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Girl Scout Cookie sales ramp up
Direct sales begin Feb. 11
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It’s time once again to indulge your sweet tooth for a worthy cause.

Area Girl Scouts, including Troop 11135 in Great Bend, have kicked off pre-orders for their annual Girl Scout Cookie sale fundraiser, and direct sales are set to begin soon.

Larissa Graham, manager for the area Girl Scouts service unit, which includes Barton, Pawnee, Stafford and Rush counties, said local direct sales will run from Feb. 11 through March 27, although local scouts are already taking pre-orders for their cookies.

Scouts will have cookie boxes on hand after Feb. 11. They will also be out frequently in front of several local retail stores, including Walmart, Walgreens and Sutherlands. With the help of parents, Graham said, the Girl Scouts will be at two or three booths each weekend through the duration of the sale.

“There’ll be a whole bunch of different places people will be able to find them,” Graham said.

The price, which has not changed for several years, is $5 per box. This year, Graham said, customers will have nine different kinds of cookies to choose from, including one new flavor. 

The new addition is called Adventurefuls, which the Girl Scouts describe as, “an indulgent brownie-inspired cookie with caramel-flavored crème and a hint of sea salt.”

This joins another recent addition, the Tost-Yay!, a french-toast inspired icing-dipped cookie, along with classic favorites – Thin Mints, Caramel De-Lites, Peanut Butter Patties, Shortbread, Lemonades, and Peanut Butter Sandwiches. For those on gluten-free diets, Graham said there is even a gluten-free option, Caramel Chocolate Chip.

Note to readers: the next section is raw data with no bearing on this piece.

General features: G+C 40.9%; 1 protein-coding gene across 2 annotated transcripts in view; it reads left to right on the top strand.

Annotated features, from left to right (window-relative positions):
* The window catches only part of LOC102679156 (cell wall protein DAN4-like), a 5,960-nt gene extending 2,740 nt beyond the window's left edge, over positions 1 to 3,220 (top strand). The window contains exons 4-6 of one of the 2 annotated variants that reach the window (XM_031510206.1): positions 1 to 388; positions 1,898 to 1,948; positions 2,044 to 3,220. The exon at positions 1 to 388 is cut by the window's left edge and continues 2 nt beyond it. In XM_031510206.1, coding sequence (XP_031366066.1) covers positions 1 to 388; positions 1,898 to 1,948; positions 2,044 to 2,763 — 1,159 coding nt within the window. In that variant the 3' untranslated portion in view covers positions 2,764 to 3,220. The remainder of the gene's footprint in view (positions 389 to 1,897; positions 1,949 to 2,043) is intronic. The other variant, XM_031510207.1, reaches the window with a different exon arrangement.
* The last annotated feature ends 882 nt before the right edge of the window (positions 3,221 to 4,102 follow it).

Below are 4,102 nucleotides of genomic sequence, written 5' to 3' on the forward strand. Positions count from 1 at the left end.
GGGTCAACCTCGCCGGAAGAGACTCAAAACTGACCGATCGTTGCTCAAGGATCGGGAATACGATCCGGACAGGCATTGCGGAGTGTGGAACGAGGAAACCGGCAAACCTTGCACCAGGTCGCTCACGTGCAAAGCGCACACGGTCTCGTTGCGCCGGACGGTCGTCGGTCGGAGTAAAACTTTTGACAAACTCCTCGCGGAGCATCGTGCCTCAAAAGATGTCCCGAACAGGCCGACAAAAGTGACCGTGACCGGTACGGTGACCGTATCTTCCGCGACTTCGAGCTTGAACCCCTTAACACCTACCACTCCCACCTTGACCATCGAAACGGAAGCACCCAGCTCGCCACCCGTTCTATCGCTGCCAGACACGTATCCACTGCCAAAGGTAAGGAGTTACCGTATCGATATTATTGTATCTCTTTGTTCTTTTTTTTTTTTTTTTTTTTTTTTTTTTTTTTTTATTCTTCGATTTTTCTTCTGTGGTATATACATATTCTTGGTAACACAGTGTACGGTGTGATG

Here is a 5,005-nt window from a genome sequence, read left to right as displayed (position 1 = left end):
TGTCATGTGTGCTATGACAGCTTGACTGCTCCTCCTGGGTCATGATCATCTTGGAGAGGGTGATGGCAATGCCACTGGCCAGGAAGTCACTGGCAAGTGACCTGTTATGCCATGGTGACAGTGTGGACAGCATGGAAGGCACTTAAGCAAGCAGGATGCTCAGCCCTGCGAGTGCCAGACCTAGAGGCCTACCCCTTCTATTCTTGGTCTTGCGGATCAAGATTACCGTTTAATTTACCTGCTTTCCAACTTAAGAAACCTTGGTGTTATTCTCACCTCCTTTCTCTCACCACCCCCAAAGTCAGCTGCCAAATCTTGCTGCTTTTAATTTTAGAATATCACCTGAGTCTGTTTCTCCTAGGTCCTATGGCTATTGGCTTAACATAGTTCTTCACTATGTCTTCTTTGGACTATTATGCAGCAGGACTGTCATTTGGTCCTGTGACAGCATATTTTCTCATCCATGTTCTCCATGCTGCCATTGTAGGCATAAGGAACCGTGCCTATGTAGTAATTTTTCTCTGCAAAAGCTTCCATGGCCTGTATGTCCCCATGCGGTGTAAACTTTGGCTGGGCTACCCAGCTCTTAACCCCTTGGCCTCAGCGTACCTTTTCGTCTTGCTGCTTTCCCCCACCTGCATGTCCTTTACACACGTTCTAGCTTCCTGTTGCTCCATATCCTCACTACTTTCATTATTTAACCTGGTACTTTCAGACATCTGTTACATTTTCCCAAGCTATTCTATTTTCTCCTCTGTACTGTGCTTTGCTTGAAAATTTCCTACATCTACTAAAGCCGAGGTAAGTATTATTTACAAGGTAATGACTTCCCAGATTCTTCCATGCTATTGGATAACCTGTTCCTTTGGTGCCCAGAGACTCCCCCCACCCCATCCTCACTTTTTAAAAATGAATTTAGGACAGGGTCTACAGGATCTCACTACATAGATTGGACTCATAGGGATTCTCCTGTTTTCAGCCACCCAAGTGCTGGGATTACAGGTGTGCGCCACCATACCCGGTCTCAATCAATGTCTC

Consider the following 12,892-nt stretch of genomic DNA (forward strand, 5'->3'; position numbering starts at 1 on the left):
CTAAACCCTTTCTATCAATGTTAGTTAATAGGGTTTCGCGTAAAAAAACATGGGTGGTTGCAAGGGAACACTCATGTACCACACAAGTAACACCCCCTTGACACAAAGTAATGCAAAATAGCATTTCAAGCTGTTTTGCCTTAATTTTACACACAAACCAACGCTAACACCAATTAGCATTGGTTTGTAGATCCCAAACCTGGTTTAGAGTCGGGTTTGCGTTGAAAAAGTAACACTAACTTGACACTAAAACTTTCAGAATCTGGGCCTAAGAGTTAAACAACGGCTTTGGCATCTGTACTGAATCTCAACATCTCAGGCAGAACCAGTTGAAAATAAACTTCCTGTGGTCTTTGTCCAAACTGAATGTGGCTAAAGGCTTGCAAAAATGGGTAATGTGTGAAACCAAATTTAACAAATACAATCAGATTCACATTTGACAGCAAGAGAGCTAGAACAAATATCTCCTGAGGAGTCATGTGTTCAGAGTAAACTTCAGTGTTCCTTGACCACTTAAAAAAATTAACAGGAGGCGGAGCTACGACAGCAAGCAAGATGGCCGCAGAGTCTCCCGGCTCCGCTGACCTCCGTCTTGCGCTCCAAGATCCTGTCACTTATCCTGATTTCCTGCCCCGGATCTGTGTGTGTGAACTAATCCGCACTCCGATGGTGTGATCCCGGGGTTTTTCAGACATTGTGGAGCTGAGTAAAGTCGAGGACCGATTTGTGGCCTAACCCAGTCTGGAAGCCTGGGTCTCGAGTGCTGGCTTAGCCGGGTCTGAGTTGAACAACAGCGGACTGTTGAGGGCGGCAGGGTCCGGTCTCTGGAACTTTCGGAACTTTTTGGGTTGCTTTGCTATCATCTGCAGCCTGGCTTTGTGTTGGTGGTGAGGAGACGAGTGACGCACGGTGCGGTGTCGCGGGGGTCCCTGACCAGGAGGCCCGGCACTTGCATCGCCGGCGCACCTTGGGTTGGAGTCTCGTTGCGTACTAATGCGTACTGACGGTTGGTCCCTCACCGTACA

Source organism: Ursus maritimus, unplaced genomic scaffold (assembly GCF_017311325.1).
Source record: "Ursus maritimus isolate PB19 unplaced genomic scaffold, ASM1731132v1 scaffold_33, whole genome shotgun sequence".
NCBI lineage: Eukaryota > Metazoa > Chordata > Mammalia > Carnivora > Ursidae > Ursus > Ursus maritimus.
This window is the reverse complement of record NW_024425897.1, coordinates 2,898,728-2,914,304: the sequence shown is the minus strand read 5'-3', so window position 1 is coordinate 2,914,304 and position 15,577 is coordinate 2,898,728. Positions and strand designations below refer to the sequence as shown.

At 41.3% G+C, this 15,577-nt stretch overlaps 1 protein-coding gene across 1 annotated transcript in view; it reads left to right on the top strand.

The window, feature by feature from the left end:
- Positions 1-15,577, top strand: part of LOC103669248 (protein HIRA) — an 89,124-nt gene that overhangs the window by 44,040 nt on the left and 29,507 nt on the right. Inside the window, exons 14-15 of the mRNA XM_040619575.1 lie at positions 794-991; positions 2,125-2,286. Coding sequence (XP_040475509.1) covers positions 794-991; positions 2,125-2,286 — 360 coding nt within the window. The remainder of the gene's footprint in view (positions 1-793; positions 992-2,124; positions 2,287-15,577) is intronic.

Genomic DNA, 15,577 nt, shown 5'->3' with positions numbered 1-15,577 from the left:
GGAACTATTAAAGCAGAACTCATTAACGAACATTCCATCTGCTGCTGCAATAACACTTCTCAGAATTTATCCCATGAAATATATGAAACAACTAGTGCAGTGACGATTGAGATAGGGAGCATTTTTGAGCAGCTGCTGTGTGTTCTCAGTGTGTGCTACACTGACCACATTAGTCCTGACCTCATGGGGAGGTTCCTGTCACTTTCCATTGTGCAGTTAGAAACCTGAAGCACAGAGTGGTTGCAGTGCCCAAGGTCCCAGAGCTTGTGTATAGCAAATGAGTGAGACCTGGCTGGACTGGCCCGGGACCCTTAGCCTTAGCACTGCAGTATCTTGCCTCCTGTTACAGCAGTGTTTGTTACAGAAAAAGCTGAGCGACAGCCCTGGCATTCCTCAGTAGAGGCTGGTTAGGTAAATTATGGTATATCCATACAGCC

Even if you don’t eat cookies yourself, Graham said you can still share with those that do.

The local troop participates in the “Cookie Share” program, in which they collect donations toward the purchase of cookie boxes to give away. In the past, in addition to service personnel, the local troop has supported local charities such as the Food Bank of Barton County.

If someone doesn’t know where to find cookies, Graham said they can call the Cookie Finder Hotline at 888-686-6468. This will connect them with a regional office that can put them in touch with one of the scouts to purchase cookies. If you know a scout, she can also help you purchase online through the Digital Cookie platform.


What the sales support

Graham said the cookies’ big flavors come with big benefits to the 25 local scouts in grades K-7 in Great Bend’s only troop, as well as current area Girl Scout troops in Stafford, St. John, Rozel, Larned and Claflin. Graham said Barton County communities Hoisington and Ellinwood do not currently have active troops, but she would like to expand back into those communities.

With Girl Scout Cookie sales, all the money stays local, Graham said. Net proceeds support the local troops.

The funds are especially important now as troops, including locally, face more challenges since the onset of COVID-19. Many troops have gotten smaller, she said, as they face a more difficult time finding individuals willing to volunteer as leaders. However, locally, support from the scouts’ families has always been strong.

The proceeds, Graham said, go toward supporting the local scouts in several ways.

Scouts are able to use the proceeds toward their yearly memberships or uniform and badge costs. The money is also used to help fund activities for the local troops, including troop trips. The trips, which are usually local or regional since the onset of COVID-19, are good bonding and learning experiences for the scouts, she said. All the net proceeds support the local troops.

Graham said it is not just the funds, though, that are important for the girls selling cookies. The fundraiser also is designed to teach the valuable real-world skills that will benefit them as they get older.

In addition to teaching practical skills such as sound decision making, goal setting and planning, Graham said the face-to-face nature of the fundraiser also teaches the girls interpersonal communication and relationship skills that will serve them well as they head into the business world.

“A lot of those skills are people skills. A lot of girls have never had to go door to door or be in a booth and ask somebody for something,” Graham said. “It teaches them business ethics. (For example), if somebody says no, what do you do?”

To find out more about local cookie sales, visit